• Cait • A Page with a View
    2019-07-17 19:20

    I had no idea that that "The Legend of the Seeker" tv show was based on a book, so I was super excited about this! The tv show is definitely loosely based on the books, though, and took its own direction.This story starts in a world split by magic boundaries that people can't cross. An evil guy is trying to find some magic boxes and bring about all this doom... it's a long history (like a couple hundred pages of backstory). Anyways, the main character Richard lives in a peaceful little village where he's friends with an old guy who turns out to be a super powerful wizard. Richard randomly runs into a girl in the forest who's crossed the boundary and is being pursued by evil guys, so he steps in and is swept into his destiny of being A SEEKER. He seeks things... seeks the truth. It's basically what it sounds like. He even gets a sword that says "truth" on it. Richard starts out the story unwilling to kill anyone, but as soon as he draws the Sword of Truth (idk if it's actually capitalized in the book but I can't take this seriously) he gets this surge of "righteous anger" and gets SO INCREDIBLY OBNOXIOUS but also hilarious. It's all so very epic.This story is pretty long so I won't even try to summarize stuff. Richard and Kahlan go through the boundary, fight a lot of spirits and evil things, find a sorceress, find a princess (I've decided I just do not like characters named Denna), find lots of threats, and... ok if you like medieval-type fantasy worlds with magic and lengthy quests where they have to walk FOREVER across gorgeous scenery, then you'll probably like this one too.The worldbuilding here is amazingly intricate, but the gorgeous descriptive writing started to get rather boring and drawn out after the first 1/3. But the writing was still good! I could totally tell from the tone that it was written by a man over 20 years ago. And that's not a bad thing at all! Just funny that it's so noticeable.Anyways, the Darken Rahl evil guy and his minions were a lot more fun in the tv show. (Rape trigger warning btw and just a whole lot of creepy stuff). And obviously Richard falls in love with Kahlan (the girl he found in the forest), but she's definitely not some side character for him to rescue. She has a secret and a huge destiny herself, is totally strong on her own, aaaand... should have been the main character, honestly. But the main thing I appreciated was that Richard wasn't some chosen one. He decides to be the Seeker.So I think I liked the tv show better, but the books are still good if you are super patient and can handle stories that take FOREVER to unfold. I did like this and will probably read the sequels eventually... but I'm definitely not in a rush.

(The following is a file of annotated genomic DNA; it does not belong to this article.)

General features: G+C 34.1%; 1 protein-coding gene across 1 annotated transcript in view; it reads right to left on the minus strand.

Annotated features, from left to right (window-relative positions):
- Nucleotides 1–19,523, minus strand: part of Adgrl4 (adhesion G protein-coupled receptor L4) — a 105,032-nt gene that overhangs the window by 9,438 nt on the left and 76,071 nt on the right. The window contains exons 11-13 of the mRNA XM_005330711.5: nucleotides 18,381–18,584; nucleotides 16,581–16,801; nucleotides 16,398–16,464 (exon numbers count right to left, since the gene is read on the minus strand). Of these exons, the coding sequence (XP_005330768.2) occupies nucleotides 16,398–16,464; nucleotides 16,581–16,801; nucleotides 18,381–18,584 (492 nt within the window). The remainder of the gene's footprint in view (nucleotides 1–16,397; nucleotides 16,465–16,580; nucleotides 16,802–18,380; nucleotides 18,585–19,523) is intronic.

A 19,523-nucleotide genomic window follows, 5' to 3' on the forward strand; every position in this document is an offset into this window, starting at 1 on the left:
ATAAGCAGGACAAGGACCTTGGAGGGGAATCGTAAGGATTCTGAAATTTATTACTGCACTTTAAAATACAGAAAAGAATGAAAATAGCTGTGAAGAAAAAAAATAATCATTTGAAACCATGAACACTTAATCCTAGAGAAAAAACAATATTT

• Joe
    2019-07-14 16:59

    Terry Goodkind likes rape. A lot. I wouldn't be surprised to find out he's a Neo Nazi. Let's have a character who kills everyone who's brown colored and celebrate him! And villains that rape a lot! Rape! Rapedy rape rape rape, rape rape! There are entire webpages devoted to people talking about the worst passages of these horrible books. I suggest you do something better with your time, like scraping mildew. It'll be more enjoyable.Fuck you, Terry Goodkind, and fuck your Nazi Randian viewpoints. Just die.

  • Julio Genao
    2019-07-04 18:15

    a total shitshow.despite the common monomythic DNA that should have excused it, this book seemed altogether cribbed from robert jordan's wheel of time series.and then doused with absurd flourishes of disturbing provenance until it fairly when some seriously NYC-aggro person opens a plate of take-out chinese chicken wings in hot sauce on the subway. usually just after the express leaves 125th and everyone has to spend the next eight minutes in an enclosed space together, stewing in the fumes..............but yeah, i hated this.

  • Cera
    2019-06-23 20:18

    The gender ideologies underlying the novel's cosmology are just so profoundly disturbing that I couldn't enjoy what there was of the story -- not that I was likely to enjoy it anyway, since it featured large amounts of sexual torture of Our Hero. It's really not any more tasteful when gender-reversed.

  • Choko
    2019-07-11 18:06

    *** 4.25 ***"...“People are stupid. They will believe a lie because they want to believe it's true, or because they are afraid it might be true.”..."This was much better than it would seem when you first start the book. It is a linear story, no multiple POV's or constant action sequences, but engrossing nonetheless... Recommend it to all Fantasy lovers, but I think those new to the genre would enjoy it most!

  • Ivan
    2019-06-30 13:56